Railroads in Devils Lake basin to be raised in spring
A 17-mile span of flood-threatened railroad tracks and two bridges in the Devils Lake Basin will be raised out of danger next year. BNSF Railway CEO Matt Rose told the North Dakota congressional delegation this week that construction will begin i...
A 17-mile span of flood-threatened railroad tracks and two bridges in the Devils Lake Basin will be raised out of danger next year.
BNSF Railway CEO Matt Rose told the North Dakota congressional delegation this week that construction will begin in the spring on the $97.4 million project along the BNSF track.
Rising floodwaters in the Devils Lake Basin have threatened the rail lines and bridges near Churchs Ferry, 23 miles west of the city of Devils Lake.
Amtrak was forced to suspend service on its Empire Builder line earlier this year. Service resumed this summer.
Rose told Sen. Kent Conrad, D-N.D., Sen. John Hoeven, R-N.D., and Rep. Rick Berg, R-N.D., that he would work with Amtrak to provide any additional funding to complete the project.
"The Devils Lake rail project shares costs and demonstrates a real collaboration among the partners," the North Dakota delegation said in a joint statement. "That serves both passengers on the Amtrak Empire Builder line, and improves freight service for BNSF, enhancing the competitiveness of the entire region."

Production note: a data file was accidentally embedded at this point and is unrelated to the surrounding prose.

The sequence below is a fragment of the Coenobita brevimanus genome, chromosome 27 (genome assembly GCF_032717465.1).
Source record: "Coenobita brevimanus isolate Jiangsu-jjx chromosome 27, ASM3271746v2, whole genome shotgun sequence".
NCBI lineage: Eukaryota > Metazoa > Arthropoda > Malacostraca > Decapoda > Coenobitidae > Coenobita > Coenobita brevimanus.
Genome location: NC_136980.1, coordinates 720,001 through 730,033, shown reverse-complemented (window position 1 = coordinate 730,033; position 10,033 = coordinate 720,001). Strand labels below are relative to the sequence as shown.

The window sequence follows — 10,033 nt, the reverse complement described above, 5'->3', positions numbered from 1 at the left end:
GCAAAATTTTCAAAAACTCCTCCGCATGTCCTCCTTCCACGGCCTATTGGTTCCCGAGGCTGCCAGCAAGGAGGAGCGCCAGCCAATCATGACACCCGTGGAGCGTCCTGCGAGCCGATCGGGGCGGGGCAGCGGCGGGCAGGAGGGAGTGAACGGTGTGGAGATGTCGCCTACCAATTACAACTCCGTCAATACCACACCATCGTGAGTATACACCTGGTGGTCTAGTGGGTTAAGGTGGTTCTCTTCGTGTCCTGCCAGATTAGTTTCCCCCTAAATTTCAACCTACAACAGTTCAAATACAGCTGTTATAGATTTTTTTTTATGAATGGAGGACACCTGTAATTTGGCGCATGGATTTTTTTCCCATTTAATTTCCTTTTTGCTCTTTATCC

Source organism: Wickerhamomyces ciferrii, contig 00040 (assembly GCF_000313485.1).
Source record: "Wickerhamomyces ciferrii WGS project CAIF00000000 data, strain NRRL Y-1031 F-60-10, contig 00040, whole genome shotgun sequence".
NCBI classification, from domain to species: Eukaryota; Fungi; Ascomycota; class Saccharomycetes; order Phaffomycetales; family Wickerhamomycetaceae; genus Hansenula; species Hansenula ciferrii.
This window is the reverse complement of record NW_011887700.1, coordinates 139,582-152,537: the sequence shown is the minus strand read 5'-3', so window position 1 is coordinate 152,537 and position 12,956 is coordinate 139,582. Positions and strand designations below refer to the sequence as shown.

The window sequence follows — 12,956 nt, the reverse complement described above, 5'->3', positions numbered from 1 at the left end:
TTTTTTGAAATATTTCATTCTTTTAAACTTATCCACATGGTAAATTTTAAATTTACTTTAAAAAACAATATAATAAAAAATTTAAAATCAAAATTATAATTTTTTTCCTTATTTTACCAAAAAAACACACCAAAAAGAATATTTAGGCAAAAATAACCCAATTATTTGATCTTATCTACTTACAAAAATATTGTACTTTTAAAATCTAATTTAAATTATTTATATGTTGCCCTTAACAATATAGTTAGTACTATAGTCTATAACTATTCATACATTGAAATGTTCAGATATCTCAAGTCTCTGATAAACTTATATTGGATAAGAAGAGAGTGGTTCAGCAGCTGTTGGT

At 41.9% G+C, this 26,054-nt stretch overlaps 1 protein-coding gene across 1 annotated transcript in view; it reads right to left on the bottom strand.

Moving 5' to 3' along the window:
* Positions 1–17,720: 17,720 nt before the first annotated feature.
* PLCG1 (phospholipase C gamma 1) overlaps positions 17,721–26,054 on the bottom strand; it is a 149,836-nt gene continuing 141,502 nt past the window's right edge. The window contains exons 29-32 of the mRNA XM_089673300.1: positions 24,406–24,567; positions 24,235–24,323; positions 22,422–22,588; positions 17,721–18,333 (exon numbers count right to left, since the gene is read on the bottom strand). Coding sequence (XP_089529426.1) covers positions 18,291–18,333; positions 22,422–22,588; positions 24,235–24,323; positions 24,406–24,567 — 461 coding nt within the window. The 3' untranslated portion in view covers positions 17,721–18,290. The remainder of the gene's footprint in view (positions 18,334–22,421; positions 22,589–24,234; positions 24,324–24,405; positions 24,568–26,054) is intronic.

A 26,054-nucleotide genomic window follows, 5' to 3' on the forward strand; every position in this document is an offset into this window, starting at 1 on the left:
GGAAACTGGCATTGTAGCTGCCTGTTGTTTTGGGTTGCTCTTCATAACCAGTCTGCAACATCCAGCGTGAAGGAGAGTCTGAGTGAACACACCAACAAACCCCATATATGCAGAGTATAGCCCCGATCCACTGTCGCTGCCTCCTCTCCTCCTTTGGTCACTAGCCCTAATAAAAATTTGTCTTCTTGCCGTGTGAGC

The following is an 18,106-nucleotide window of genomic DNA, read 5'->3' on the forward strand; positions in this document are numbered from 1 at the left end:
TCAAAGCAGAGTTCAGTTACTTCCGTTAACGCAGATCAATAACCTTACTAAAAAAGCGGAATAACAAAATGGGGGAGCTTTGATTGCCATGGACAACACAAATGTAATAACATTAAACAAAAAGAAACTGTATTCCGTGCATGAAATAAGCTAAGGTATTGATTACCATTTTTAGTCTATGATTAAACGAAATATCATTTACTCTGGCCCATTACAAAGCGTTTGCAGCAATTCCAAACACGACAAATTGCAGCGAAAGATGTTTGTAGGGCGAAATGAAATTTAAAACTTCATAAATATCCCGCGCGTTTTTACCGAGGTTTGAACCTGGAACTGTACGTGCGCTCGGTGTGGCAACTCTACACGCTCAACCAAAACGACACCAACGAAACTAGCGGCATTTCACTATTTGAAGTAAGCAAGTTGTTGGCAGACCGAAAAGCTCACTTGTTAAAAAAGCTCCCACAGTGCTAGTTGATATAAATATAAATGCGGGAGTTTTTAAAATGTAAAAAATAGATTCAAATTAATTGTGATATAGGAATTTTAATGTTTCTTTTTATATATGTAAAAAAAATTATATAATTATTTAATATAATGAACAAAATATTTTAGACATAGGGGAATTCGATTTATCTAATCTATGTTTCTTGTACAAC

Earlier, BNSF and Amtrak agreed to provide $32.5 million each, with BNSF financing Amtrak's share, toward the project. That left about $32 million to be funded by state or local sources.
Last week, the delegation announced that the U.S. Department of Transportation had awarded a $10 million grant to the state to help cover the costs.
Gov. Jack Dalrymple indicated this week that he would include funding in his next executive budget, as well as rely on other sources, to raise another $10 million.
The $12 million gap is what Rose is promising to bridge with Amtrak's help.
Amtrak's Empire Builder passenger train service was suspended through northern North Dakota several times earlier this year because of flooding and high water from the Devils Lake Basin's 18-year-old flood.
The line provides both passenger and freight service among Fargo, Grand Forks, Devils Lake, Rugby, Minot, Stanley and Williston.
BNSF, which owns the track and leases it to Amtrak, no longer operates freight trains through the flooded Churchs Ferry area.
It serves grain terminals and other businesses from either Grand Forks or Minot, then returning to those cities. The railroad reroutes its trains on its Surrey Cutoff line, which runs diagonally between Fargo and Surrey, N.D., east of Minot.
When the construction project is completed, BNSF expects to resume regular freight service over the line.
In 2010, Amtrak recorded 123,000 boardings or offloads on its Empire Builder, which makes twice-daily stops in Fargo, Grand Forks, Devils Lake, Rugby, Minot, Stanley and Williston. Almost one quarter of the passengers came from Grand Forks, Devils Lake and Rugby.
The state's railroad boardings are about 9 percent of the 1.4 million passengers who fly to or from eight commercial airports annually in North Dakota.
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